Mutual respect and generosity are underlying themes in the stories of those who won the 2001 Deer Hunter's Ethics Award.
Honors for exhibiting the highest standard of hunting ethics went to Barb Hanson of Baudette in the adult award category, and to youth winners Greg Graham and Billy Wentzlaff of Henderson and James Borgardt of Belle Plaine. The awards ceremony was held April 27 in Blue Earth in conjunction with the Minnesota Deer Hunter's Association (MDHA) annual State Habitat Banquet.
Bowhunting enthusiast Barb Hanson knew the feeling when 12-year-old Danny, the son of a friend, confided that he was sad because he received a bow from his dad who died recently and didn't know how he was going to learn to use it. Hanson understood because she lost her son and hunting partner when he was killed three years ago. So Hanson asked Danny if he would like to go hunting with her. She took him out before the hunting season and let him decide where he wanted to hunt. She also took him hunting with her when the season opened.
"I'm sure she gave up her personal hunting time to help Danny learn about hunting," said Bob Hanson, who nominated the winner.
Youth award winners Greg Graham, age 16, Billy Wentzlaff, 13, and James Borgardt, 12, resolved a classic ethical deer hunting challenge in a way that was a credit to everyone who loves the sport.
The story began when James Borgardt shot a four-point buck. Accompanied by his father Larry Borgardt, James trailed the deer. When the deer crossed property lines, they stopped to get the landowner's permission to proceed. After getting permission, the Borgardts saw the wounded deer but could not make a shot because of thick brush.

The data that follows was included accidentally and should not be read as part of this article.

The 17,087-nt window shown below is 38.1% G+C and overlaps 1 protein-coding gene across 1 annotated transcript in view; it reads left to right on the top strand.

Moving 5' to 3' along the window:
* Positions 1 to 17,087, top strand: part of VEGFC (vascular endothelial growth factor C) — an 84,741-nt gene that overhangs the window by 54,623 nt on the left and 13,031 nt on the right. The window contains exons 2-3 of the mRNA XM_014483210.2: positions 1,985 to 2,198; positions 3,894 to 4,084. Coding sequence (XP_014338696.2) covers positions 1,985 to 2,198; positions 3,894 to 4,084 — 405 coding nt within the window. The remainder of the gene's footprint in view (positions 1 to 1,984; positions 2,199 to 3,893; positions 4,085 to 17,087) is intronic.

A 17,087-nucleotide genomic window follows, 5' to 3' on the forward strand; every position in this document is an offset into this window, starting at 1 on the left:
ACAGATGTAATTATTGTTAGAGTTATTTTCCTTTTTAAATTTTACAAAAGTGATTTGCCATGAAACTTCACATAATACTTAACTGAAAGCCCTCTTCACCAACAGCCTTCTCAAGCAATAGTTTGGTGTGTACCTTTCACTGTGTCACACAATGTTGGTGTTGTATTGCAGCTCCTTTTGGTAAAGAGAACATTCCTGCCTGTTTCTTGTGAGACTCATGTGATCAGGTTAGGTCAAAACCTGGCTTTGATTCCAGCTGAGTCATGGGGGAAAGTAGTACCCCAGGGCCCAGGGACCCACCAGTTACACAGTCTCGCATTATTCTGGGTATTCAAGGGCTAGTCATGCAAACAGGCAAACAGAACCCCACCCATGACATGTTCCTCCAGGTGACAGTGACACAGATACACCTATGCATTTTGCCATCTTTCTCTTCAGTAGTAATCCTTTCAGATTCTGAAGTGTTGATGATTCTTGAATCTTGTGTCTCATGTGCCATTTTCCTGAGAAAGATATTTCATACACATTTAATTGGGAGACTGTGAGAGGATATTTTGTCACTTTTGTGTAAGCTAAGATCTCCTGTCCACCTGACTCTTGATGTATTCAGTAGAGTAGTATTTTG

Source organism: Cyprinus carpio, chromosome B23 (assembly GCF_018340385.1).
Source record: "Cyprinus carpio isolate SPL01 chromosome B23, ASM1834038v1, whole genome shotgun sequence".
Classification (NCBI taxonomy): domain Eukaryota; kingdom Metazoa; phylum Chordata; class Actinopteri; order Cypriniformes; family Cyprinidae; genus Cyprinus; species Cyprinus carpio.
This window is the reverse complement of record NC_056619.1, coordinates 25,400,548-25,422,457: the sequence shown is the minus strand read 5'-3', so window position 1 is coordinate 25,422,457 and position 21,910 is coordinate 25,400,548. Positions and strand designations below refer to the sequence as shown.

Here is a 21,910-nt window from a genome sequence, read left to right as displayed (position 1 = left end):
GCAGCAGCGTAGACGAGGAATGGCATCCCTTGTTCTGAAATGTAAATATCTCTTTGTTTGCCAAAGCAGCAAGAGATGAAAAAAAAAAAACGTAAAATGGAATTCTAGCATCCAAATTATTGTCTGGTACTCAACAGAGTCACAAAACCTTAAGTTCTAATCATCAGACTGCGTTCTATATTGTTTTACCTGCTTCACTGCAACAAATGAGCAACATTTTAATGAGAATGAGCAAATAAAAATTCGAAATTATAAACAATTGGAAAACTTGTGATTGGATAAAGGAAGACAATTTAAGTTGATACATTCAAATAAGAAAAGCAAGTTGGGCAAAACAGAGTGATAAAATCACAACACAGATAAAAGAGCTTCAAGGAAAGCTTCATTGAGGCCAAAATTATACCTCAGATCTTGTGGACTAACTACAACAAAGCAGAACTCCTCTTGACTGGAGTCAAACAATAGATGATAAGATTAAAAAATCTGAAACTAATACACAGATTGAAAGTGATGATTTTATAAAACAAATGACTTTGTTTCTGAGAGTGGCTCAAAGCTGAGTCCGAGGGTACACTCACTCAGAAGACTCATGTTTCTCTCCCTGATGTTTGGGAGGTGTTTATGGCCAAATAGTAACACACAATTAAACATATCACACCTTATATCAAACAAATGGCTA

A bit later they heard gunshots and concluded that another hunter had killed the wounded deer. James said he was glad someone else got the buck so it wouldn't go to waste.
As they proceeded, the Borgardts met Greg Graham, who said his younger brother had killed the deer. After saying they were glad Greg Graham and Billy Wentzlaff had gotten the deer, the Borgardts asked if they could take a look at it to see its antlers and find out where James had hit it. Greg Graham agreed. After the Borgardts saw the deer, they congratulated Billy Wentzlaff on his good shot and turned to leave. As they did, Greg Graham said, "Since you (James Borgardt) wounded the deer, it should be yours."
Larry Borgardt replied that they did not come to take the Graham's deer. Then James Borgardt walked over to Greg Graham and Billy Wentzlaff, shook their hands, and thanked them for giving him his first deer.
"It was great to see those three young men, and should I say great sportsmen, decide whose deer it was on their own," Larry Borgardt said.
"We are proud of hunters like Barb Hanson, Greg Graham, Billy Wentzlaff and the Borgardts, who serve as models for all of us," said MDHA Executive Director Mark Johnson.
Sponsored by the MDHA, Turn in Poachers and the Minnesota Department of Natural Resources, the Deer Hunters Ethics Award honors deer hunters who have exhibited conduct that can serve as an example of admirable hunting practices.
For information about how to nominate people for the 2002 Deer Hunters Ethics Award next fall, contact Mary Edel at MDHA by calling 1-800-450-DEER (3337), or by e-mailing her at firstname.lastname@example.org.